New study confirms that Allergy Immunotherapy for Allergic Rhinitis helps to prevent Asthma
Researchers in Dresden, Germany, have demonstrated that allergy immunotherapy (given as injections or sublingually) can significantly reduce the risk of developing asthma in patients with allergic rhinitis.
Doctors reviewed routine healthcare data from German National Health Insurance beneficiaries which identified a group of about 118,754 patients who chronically suffered from allergy symptoms but did not have asthma. This means they had not been previously diagnosed with asthma, did not have documented physician contacts due to asthma symptoms and did not have prescriptions filled for asthma medications. They used this information to track new appearances of asthma between 2007-2012 and compared patients who had been treated with immunotherapy against those who had never received treatment with immunotherapy.
“Counts and percentages were calculated for each confounding outcome and exposure variable,” Jochen Schmitt, MD, MPH, said. “We discovered that allergy immunotherapy being used in routine clinical care effectively prevents the onset of asthma. Most pronounced preventive effects were observed for immunotherapy containing native allergens (that is, allergies to things the patients are commonly exposed to), and immunotherapy administered for at least three years.”
Patients with allergic rhinitis are at a greatly increased risk for the development of asthma. Allergy immunotherapy is a very effective method of treating allergic rhinitis and it’s typically administered in two forms. The first is subcutaneous immunotherapy--allergy shots. The second is sublingual immunotherapy-- allergy drops/tablets. Both are forms of long-term treatment that decrease symptoms for many people with allergic rhinitis, allergic asthma, or allergic conjunctivitis (eye allergy). They work to decrease sensitivity to allergens and typically lead to long lasting relief of allergy symptoms, even after treatment has been completed.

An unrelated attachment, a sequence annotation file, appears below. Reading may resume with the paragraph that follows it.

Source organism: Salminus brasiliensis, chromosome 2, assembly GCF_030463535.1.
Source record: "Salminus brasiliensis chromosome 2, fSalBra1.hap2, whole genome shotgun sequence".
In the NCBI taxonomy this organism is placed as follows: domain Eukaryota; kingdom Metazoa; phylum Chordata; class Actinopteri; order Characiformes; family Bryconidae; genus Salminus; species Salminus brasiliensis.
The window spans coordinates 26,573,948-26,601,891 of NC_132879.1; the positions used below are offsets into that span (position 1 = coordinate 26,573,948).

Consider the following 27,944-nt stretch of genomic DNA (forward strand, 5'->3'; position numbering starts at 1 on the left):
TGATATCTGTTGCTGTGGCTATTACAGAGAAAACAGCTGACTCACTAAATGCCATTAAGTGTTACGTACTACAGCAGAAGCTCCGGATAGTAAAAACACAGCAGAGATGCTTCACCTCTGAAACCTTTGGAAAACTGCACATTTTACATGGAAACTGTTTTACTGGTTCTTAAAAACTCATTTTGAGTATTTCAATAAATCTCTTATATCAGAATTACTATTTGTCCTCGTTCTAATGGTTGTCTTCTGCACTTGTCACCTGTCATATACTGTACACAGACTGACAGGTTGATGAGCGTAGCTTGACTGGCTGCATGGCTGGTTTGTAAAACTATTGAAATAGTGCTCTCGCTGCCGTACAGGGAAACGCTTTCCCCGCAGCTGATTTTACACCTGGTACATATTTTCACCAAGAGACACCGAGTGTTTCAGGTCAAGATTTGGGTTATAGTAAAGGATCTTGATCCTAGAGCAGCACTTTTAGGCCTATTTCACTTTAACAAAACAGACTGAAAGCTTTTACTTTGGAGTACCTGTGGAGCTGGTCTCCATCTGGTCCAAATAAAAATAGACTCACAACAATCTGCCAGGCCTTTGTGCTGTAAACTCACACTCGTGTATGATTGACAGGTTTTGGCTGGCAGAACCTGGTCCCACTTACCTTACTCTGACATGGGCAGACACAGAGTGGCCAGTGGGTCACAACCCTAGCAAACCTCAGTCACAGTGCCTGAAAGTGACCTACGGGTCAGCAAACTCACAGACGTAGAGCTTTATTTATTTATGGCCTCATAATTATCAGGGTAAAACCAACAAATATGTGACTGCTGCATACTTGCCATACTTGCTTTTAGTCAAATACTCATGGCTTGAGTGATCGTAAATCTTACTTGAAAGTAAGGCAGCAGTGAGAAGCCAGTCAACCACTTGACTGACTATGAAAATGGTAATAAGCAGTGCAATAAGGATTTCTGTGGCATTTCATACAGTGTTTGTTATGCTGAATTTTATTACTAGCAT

In the German study, patients treated with allergy immunotherapy were 78% less likely to develop asthma than those treated with medication alone—a dramatic reduction. “In patients with allergic rhinitis, allergy immunotherapy should be considered to prevent asthma. By reducing the primary risks for developing asthma, we can directly address and improve the burden of the disease for the patients and present significant cost savings for the healthcare system,” Schmitt concluded.
The authors concluded their study, published in The Journal of Allergy and Clinical Immunology, with the statement: “AIT (allergy immunotherapy) effectively prevents the progression of AR (allergic rhinitis) to asthma in a real-life setting… AIT should be initiated early in the allergic disease and be continued for at least 3 years.”
If you or your child suffer from allergic symptoms, please set up an appointment for allergy skin testing and to discuss the results of this study to determine if treatment with allergy immunotherapy is right for you or your loved ones to help make you less allergic, reduce your allergy symptoms, reduce your need for medication and help to prevent the future onset of asthma.Download October 2015 Newsletter